Will Google's AI Investment in Beijing Bear Fruit?

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Alphabet Inc. (NASDAQ: GOOGL) (NASDAQ: GOOG) has a checkered history when it comes to China. In 2010, the company shut down its search engine after years of fighting government censorship and a cyberattack from within the country that targeted the email accounts of human rights activists. Google redirected mainland China web users to its uncensored site in Hong Kong and its search has been blocked in the country ever since, though it has maintained a low-profile presence there.

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Consumers in China are also effectively blocked from the Google Play app store as paid apps and content are prohibited. While Google Play is pre-installed on the majority of the world's Android phones, it is markedly absent in China, which accounts for a third of all Android users. 

Even in light of its difficulties there in the past, Google is hiring engineers in China in an effort to tap the local talent pool in the burgeoning world of artificial intelligence (AI).

AI is H-O-T

AI is the hottest area of technology right now, with major tech companies competing for the limited number of scientists and engineers with experience in the field. Facebook, Inc. announced plans to open a research lab near the University of Montreal, which hosts a vibrant AI program, while Amazon.com is building a research and development center in Barcelona, Spain.

U.S. companies aren't the only ones searching the globe for AI talent. Chinese search leader Baidu, Inc. (NASDAQ: BIDU) has a 200-person AI lab in Silicon Valley, and earlier this year, internet giant Tencent Holdings Limited (NASDAQOTH: TCEHY) opened a facility in Seattle that would concentrate on speech recognition and natural language understanding.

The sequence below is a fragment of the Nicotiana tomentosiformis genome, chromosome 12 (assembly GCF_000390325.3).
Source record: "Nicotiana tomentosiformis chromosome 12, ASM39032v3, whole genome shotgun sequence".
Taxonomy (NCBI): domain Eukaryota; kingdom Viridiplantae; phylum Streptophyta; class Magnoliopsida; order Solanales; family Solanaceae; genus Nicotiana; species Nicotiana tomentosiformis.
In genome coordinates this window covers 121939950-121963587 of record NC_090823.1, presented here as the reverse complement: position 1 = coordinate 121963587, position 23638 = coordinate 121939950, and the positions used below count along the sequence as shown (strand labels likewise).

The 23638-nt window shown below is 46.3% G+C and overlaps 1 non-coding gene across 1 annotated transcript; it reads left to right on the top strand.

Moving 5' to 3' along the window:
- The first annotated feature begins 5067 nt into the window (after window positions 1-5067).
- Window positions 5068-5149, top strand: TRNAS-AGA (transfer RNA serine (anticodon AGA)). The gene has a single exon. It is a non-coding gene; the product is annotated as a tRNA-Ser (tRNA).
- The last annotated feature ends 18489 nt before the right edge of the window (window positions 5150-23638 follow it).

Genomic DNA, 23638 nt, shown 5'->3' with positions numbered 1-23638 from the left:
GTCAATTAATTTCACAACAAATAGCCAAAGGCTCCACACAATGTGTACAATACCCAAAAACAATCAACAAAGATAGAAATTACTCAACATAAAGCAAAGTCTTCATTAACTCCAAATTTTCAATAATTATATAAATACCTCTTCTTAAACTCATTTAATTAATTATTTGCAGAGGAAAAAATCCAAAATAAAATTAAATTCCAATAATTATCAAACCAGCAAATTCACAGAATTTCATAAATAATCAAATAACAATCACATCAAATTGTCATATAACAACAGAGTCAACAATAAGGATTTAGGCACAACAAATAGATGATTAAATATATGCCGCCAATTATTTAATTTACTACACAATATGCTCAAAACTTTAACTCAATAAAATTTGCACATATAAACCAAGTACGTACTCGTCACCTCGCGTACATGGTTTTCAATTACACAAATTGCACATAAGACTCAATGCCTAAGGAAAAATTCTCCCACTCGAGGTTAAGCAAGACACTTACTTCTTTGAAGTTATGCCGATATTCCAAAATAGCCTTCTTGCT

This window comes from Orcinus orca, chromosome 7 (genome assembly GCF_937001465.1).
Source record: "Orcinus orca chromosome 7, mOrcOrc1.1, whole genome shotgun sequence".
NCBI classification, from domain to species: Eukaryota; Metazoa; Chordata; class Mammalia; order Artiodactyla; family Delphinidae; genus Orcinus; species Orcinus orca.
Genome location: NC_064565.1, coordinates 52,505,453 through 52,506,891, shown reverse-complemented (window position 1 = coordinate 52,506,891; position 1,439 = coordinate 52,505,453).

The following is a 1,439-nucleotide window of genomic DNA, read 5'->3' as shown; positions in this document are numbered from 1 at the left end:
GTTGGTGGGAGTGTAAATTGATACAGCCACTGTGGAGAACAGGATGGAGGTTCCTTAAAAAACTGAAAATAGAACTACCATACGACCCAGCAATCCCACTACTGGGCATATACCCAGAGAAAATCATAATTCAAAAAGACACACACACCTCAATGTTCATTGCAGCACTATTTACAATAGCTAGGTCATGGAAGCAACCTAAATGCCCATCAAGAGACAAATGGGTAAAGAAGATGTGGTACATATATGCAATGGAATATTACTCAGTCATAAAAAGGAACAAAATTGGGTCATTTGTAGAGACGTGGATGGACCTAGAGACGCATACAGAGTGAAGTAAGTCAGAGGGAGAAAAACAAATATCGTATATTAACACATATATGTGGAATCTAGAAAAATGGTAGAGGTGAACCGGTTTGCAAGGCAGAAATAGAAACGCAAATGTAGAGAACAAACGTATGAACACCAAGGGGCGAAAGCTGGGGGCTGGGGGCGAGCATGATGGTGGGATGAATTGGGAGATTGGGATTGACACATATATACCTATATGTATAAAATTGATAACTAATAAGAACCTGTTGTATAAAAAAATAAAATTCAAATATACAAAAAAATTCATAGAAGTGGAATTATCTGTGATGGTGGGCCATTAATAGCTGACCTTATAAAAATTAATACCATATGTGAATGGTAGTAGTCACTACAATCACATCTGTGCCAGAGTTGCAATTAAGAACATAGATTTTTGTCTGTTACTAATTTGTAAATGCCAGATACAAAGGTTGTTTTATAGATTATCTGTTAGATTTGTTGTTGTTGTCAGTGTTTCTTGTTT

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Even the government in China is getting into the act, identifying AI as a key area of interest in its five-year plan and enlisting Baidu to develop a national laboratory dedicated to AI.

A ripe market

Google hosted an AI summit in the city of Wuzhen earlier this year, in conjunction with a historic match in which the company's DeepMind AlphaGo computer unseated the world champion in the ancient and complex Chinese game of Go. At both events, Google executives revealed that the company would hire engineers and scientists in the field of AI. The company has numerous positions listed in Beijing focused on the area of machine learning, a subdiscipline of AI. This would add to the more than 500 Google employees currently in Shanghai and Beijing. 

There have long been reports of Google seeking to expand its presence in China, as the country has been the "one that got away." With a population of 1.37 billion and an estimated 591 million smartphone users, it represents both a rich opportunity and distinct challenge for Google.

Among the top app stores in the country, Google Play is in eighth place, behind Chinese favorites like Tencent and Baidu. Meanwhile, Google's cloud doesn't currently operate in China, and it would need to partner with a local company in order to comply with regulations that require that any data collected be stored on servers located within China.

Can Google turn things around?

Recent overtures including the AI summit, the historic Go match, and the hiring of local AI talent may signify an attempt by Google at thawing the chilly relations with China. AI systems require plentiful amounts of data in order to learn, and China's bountiful population provides a tempting target. Still, years of animosity and continuing government regulation will be a significant hurdle. I don't see Google marching triumphantly into China anytime soon.

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Suzanne Frey, an executive at Alphabet, is a member of The Motley Fool's board of directors. Danny Vena owns shares of Alphabet (A shares), Amazon, Baidu, and Facebook. The Motley Fool owns shares of and recommends Alphabet (A and C shares), Amazon, Baidu, and Facebook. The Motley Fool has a disclosure policy.